The ANC from time to time has produced “factory faults”, which can be successfully addressed through the revolutionary council, says the head of the party’s subcommittee on organisational renewal Fikile Mbalula.
He was discussing the organisational renewal chapter of the ANC’s policy documents with journalists on Sunday, ahead of the party’s fifth national policy conference in June.
The document says the erosion of the character and capacity of the movement and the hollowing of out of the capacity of the democratic state must be reversed urgently.
The ANC believed this could be addressed through altering some of its electoral systems when selecting leaders for the 105-year old movement.
“The revolutionary electoral council will be able to say for all the nominations done, who are these people,” Mbalula said.
He added that these leaders in the ANC would pass judgement, guided by the prescripts of the ANC conventions and the “eye of the needle”.
The proposed new system would allow members to openly come out and declare their interest in the party’s presidency, which he said would then create room for members of the ANC to examine, interview and engage those nominated for top posts.
Mbalula also spent a lot of time speaking about the quality required of ANC national executive committee members, along with their responsibilities.
“Responsibility of political leadership at the level of the ANC NEC means you must think before you open your mouth,” he said.
‘The richest ones will be in power’
He added that leaders of the party at that level needed to provide leadership and direction to members of the ANC and society as a whole.
It was assumed that when someone was elected in the NEC they had impeccable credentials, he continued. He admitted that this was not always the case, as some in the NEC acted outside of what was expected of them.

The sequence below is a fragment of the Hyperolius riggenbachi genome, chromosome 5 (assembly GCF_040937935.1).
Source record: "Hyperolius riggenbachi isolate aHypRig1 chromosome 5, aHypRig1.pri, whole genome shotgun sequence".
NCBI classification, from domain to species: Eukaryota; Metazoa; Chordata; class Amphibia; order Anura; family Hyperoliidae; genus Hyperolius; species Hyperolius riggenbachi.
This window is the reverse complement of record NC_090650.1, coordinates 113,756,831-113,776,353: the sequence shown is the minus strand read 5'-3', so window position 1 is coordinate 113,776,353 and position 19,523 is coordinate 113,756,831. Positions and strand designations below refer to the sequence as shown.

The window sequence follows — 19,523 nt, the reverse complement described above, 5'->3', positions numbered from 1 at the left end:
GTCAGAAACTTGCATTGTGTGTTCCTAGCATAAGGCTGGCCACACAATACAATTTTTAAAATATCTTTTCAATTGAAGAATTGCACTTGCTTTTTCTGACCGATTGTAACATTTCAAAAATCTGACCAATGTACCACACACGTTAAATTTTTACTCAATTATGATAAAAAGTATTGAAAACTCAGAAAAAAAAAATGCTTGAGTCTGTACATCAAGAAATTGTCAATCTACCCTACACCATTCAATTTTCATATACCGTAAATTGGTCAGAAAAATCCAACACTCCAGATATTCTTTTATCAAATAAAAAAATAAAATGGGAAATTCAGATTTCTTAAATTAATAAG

“We elected you with confidence, but factory faults do occur,” said Mbalula.
“Factory faults happen anywhere in any organisation, any factory, and the ANC has produced such over time.
Don’t bog me down as to who is a factory fault,” said Mbalula when asked if Water and Sanitation Minister Nomvula Mokonyane, who is also an NEC member, was one of those faults.
Mokonyane had recently drawn criticism over comments following South Africa’s economy being downgraded to junk status, after she said, at a rally in Germiston: “Let the Rand fall, we will pick it up.”
The ANC’s policy documents propose that the party moves to significantly reducing the size of the NEC, and that only 65% of them should be allowed to take up Cabinet positions.
Mbalula, focusing on the positive impact of openly expressing a desire to run for candidacy, said it would not undermine democratic processes, and that it would allow the party to know its leaders better.
“It’s time now, given the explosion, to begin to allow people to express themselves, because it’s going to be money exchanging hands and the richest ones will be in power,” he said. – News24